Get Ancient Rome: The Lives of Great Men (Illustrated Edition) PDF

By Mary Agnes Hamilton

ISBN-10: 140686949X

ISBN-13: 9781406869491

First released in 1922. Mary Agnes Hamilton (1882-1966) was once Member of Parliament for Blackburn from 1929 to 1931. After leaving Newnham university with an Honours measure she all started educating background and later took up journalism and politics. She wrote quite a few books on various topics all through her life.** [C:\Users\Microsoft\Documents\Calibre Library]

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Additional info for Ancient Rome: The Lives of Great Men (Illustrated Edition)

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He was made consul for the sixth time. Marius had won great victories; but the rejoicings in Rome over the terrible dangers that had been averted by his generalship were brief. Men's minds were profoundly disturbed: many felt dimly that great and terrible events were coming without seeing what they were or how to deal with or prevent them. Marius certainly was not the man who had either the insight or the power to do this; he was a man of camps with no knowledge or understanding of politics. His victories and the great shows that followed them made him the idol of the mob: but the idol of the mob was the last man to deal wisely with the difficulties of Rome.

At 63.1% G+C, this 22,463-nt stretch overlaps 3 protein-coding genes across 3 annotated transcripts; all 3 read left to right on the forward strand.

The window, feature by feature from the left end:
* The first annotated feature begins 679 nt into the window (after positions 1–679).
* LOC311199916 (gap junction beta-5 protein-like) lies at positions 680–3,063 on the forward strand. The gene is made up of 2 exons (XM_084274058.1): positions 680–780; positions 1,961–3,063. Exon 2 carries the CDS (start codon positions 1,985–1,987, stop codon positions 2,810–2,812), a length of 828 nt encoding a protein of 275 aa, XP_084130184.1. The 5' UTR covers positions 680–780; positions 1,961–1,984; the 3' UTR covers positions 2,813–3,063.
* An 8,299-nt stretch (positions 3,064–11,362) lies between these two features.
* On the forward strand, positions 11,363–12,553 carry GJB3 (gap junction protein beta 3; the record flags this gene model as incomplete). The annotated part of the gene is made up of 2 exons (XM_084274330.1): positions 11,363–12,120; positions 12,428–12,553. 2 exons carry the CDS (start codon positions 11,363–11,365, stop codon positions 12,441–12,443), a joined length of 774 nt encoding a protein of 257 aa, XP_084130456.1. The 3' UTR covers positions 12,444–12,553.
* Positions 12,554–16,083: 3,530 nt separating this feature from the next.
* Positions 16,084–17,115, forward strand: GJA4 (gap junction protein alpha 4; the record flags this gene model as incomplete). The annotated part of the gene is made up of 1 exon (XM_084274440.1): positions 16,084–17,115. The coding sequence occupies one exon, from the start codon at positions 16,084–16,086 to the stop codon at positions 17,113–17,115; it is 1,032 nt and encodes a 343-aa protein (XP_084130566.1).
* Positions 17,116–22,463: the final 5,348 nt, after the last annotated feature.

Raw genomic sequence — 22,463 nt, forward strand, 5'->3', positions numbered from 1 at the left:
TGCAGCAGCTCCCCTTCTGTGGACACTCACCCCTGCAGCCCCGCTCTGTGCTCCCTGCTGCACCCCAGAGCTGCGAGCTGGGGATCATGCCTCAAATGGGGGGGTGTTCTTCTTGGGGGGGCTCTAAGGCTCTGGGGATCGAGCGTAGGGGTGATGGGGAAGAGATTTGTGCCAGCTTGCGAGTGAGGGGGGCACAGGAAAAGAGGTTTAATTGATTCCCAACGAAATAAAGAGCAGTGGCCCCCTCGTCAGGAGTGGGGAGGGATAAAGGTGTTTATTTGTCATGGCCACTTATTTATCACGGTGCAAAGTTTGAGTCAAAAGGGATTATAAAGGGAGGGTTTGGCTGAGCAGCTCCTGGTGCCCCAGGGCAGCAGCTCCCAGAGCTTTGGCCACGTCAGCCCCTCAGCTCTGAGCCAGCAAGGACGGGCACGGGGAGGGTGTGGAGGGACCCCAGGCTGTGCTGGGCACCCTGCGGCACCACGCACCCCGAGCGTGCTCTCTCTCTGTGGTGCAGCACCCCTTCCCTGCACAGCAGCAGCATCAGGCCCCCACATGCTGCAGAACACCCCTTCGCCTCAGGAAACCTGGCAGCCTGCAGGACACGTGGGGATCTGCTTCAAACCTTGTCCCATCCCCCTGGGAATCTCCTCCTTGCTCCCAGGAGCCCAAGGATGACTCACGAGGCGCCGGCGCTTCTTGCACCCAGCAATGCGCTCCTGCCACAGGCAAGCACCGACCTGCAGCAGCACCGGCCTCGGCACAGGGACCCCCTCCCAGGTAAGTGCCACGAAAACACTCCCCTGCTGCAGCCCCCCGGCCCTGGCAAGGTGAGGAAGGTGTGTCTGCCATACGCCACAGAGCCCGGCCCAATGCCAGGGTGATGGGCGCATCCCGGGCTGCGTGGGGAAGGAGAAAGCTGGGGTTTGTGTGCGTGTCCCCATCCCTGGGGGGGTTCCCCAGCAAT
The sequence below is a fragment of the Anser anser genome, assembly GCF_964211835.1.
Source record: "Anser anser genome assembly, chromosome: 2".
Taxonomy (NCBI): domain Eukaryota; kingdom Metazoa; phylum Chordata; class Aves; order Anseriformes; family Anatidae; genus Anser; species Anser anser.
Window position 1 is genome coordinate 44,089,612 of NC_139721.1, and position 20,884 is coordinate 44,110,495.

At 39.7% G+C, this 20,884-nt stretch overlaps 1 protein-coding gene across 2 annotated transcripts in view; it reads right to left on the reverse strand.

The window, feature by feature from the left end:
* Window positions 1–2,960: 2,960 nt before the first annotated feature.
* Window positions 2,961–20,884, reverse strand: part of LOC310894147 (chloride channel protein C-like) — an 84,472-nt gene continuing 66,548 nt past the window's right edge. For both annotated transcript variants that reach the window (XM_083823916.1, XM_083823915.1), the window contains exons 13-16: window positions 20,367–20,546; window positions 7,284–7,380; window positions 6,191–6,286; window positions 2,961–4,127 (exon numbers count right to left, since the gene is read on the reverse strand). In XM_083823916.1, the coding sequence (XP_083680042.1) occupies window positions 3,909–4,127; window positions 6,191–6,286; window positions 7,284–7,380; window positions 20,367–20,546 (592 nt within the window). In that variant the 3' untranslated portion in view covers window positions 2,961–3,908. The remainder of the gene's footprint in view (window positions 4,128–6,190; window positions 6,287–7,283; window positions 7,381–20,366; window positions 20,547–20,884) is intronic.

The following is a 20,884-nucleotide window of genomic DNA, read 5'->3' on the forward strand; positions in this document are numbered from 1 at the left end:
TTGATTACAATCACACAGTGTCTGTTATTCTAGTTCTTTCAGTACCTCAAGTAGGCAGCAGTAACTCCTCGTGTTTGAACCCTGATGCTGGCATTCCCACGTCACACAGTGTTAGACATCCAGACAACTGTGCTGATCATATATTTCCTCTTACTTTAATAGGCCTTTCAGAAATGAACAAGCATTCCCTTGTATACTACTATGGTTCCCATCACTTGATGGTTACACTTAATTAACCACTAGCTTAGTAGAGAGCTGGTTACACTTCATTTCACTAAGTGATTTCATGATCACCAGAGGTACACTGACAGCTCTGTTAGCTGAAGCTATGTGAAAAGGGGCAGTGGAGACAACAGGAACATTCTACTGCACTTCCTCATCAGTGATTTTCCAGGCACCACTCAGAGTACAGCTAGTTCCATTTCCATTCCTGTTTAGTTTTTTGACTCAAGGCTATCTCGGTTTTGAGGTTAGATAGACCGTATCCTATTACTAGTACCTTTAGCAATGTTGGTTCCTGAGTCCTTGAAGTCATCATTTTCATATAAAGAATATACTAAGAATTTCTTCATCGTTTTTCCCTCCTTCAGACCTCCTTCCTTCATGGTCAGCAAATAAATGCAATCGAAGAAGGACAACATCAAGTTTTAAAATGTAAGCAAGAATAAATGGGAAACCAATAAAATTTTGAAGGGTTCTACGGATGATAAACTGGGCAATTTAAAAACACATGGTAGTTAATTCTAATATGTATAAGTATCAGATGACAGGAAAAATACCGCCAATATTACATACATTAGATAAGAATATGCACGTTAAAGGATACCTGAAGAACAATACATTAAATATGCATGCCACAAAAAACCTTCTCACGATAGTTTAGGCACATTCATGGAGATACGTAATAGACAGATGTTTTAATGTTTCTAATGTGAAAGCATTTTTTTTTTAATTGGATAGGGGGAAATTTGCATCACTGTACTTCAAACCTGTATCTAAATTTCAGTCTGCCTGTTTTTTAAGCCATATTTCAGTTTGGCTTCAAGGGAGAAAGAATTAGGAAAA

If one of them chose he could stop anything the others wanted to do by saying 'Veto'--I forbid. This power was intended to be used sparingly and only in times of grave danger. Originally, indeed, the tribune could only say Veto on religious grounds; because having inspected the omens he saw something which showed that the gods were unfavourable. The landlords, however, now persuaded Octavius, one of the colleagues of Tiberius, to say Veto to his Land Bill. Tiberius understood what had happened.

He was a Greek scholar with a real admiration of Greek literature and art: yet he ransacked the temples and melted down the ornaments and treasures of centuries to make money; cut down the trees of the Sacred Grove of the Academy where Plato had walked with Socrates to make trench props. His ablest officer, Lucius Lucullus, was sent off to collect a fleet, somehow or other. All through the winter and the whole of the next year Athens held out. The next winter came before Mithridates' fleet sailed: it could do nothing till the spring.

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Ancient Rome: The Lives of Great Men (Illustrated Edition) by Mary Agnes Hamilton


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